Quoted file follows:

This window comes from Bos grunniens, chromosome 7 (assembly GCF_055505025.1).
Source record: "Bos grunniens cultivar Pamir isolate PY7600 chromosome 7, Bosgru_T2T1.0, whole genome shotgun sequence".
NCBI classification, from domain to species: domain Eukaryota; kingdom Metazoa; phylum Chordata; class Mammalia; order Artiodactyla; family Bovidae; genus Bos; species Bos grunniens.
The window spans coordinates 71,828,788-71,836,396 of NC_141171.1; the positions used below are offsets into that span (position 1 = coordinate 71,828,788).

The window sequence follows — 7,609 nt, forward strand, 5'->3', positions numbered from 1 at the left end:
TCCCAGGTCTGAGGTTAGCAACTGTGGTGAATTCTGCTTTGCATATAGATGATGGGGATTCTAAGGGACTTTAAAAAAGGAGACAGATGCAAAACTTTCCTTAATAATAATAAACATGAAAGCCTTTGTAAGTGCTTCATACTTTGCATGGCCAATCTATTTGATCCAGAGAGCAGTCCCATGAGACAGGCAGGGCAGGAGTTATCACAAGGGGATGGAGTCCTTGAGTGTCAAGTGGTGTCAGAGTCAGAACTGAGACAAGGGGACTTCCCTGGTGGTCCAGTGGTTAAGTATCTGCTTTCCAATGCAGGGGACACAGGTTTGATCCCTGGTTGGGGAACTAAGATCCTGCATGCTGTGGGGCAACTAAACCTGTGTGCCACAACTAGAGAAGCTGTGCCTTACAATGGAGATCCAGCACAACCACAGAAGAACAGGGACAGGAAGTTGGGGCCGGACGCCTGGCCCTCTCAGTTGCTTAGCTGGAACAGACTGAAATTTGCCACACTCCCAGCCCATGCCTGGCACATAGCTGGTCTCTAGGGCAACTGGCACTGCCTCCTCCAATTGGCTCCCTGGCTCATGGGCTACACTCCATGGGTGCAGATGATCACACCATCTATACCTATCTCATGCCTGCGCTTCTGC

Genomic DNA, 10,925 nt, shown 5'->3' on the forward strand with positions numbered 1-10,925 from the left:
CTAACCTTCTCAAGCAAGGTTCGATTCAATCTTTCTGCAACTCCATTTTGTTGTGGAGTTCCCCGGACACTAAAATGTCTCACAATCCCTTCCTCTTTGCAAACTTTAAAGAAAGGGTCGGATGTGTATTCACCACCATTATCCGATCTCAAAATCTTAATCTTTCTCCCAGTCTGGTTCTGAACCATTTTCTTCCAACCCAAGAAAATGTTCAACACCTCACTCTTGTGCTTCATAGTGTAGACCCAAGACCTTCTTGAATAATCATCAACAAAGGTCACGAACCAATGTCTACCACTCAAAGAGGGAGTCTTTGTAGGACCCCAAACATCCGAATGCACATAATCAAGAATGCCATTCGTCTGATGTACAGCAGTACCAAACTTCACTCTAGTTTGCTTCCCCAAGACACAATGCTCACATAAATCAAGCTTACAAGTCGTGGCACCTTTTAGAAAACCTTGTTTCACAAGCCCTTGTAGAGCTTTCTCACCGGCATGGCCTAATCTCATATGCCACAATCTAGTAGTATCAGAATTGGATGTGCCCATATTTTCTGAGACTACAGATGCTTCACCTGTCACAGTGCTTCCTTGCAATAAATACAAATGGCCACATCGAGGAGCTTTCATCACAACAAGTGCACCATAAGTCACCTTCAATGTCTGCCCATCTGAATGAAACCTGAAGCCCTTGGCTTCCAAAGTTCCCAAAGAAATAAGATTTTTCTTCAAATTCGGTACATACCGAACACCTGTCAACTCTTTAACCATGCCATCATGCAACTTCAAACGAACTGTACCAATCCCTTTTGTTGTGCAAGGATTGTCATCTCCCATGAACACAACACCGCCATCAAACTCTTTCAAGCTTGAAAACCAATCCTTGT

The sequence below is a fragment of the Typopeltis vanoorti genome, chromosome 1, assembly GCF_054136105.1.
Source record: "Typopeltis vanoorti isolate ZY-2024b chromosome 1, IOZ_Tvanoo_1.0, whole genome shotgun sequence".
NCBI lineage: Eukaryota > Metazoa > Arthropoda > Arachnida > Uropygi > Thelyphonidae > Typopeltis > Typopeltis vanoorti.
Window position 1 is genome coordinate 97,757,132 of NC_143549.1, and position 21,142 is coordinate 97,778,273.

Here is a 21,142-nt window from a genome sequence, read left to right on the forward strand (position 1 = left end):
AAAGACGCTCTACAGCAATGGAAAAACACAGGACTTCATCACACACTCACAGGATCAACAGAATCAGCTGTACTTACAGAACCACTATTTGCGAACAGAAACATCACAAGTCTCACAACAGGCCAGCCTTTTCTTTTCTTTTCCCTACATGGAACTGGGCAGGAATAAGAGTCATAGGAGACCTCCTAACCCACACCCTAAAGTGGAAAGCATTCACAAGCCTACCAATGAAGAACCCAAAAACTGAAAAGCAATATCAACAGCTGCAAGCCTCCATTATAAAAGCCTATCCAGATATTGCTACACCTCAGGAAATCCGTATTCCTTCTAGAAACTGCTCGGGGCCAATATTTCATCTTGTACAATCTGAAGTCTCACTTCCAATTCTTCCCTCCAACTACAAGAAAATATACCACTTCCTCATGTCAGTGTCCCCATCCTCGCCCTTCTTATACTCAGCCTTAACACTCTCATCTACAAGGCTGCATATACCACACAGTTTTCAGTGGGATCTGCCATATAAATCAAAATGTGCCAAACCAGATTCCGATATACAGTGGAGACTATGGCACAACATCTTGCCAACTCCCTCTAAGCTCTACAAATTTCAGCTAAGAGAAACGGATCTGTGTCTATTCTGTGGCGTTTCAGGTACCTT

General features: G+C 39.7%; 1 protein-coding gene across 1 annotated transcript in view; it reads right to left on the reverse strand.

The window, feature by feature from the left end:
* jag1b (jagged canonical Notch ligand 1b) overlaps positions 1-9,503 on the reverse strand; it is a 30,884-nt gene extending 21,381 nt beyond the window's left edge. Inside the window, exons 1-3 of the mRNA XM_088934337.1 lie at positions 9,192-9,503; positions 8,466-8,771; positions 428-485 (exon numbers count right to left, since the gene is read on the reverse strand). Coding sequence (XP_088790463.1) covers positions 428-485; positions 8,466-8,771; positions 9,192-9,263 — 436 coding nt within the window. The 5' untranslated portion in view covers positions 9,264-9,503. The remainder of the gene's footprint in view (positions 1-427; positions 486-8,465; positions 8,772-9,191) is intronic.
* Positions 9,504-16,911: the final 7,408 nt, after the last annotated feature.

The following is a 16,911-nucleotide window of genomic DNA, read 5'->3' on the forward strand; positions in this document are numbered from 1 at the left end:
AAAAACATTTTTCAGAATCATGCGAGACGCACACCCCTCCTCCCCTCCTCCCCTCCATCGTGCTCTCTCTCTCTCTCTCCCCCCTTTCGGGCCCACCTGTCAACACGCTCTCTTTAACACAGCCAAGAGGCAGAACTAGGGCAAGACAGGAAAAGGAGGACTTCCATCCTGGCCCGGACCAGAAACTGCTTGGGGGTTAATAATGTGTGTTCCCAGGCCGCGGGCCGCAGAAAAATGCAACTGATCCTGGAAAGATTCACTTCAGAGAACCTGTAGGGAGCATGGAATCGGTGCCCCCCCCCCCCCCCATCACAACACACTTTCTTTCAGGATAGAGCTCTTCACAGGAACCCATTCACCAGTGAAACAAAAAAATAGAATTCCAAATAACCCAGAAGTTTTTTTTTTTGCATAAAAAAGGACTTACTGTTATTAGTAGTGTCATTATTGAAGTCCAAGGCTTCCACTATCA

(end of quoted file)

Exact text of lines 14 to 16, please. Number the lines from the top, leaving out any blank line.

AAAGACGCTCTACAGCAATGGAAAAACACAGGACTTCATCACACACTCACAGGATCAACAGAATCAGCTGTACTTACAGAACCACTATTTGCGAACAGAAACATCACAAGTCTCACAACAGGCCAGCCTTTTCTTTTCTTTTCCCTACATGGAACTGGGCAGGAATAAGAGTCATAGGAGACCTCCTAACCCACACCCTAAAGTGGAAAGCATTCACAAGCCTACCAATGAAGAACCCAAAAACTGAAAAGCAATATCAACAGCTGCAAGCCTCCATTATAAAAGCCTATCCAGATATTGCTACACCTCAGGAAATCCGTATTCCTTCTAGAAACTGCTCGGGGCCAATATTTCATCTTGTACAATCTGAAGTCTCACTTCCAATTCTTCCCTCCAACTACAAGAAAATATACCACTTCCTCATGTCAGTGTCCCCATCCTCGCCCTTCTTATACTCAGCCTTAACACTCTCATCTACAAGGCTGCATATACCACACAGTTTTCAGTGGGATCTGCCATATAAATCAAAATGTGCCAAACCAGATTCCGATATACAGTGGAGACTATGGCACAACATCTTGCCAACTCCCTCTAAGCTCTACAAATTTCAGCTAAGAGAAACGGATCTGTGTCTATTCTGTGGCGTTTCAGGTACCTT

General features: G+C 39.7%; 1 protein-coding gene across 1 annotated transcript in view; it reads right to left on the reverse strand.

The window, feature by feature from the left end: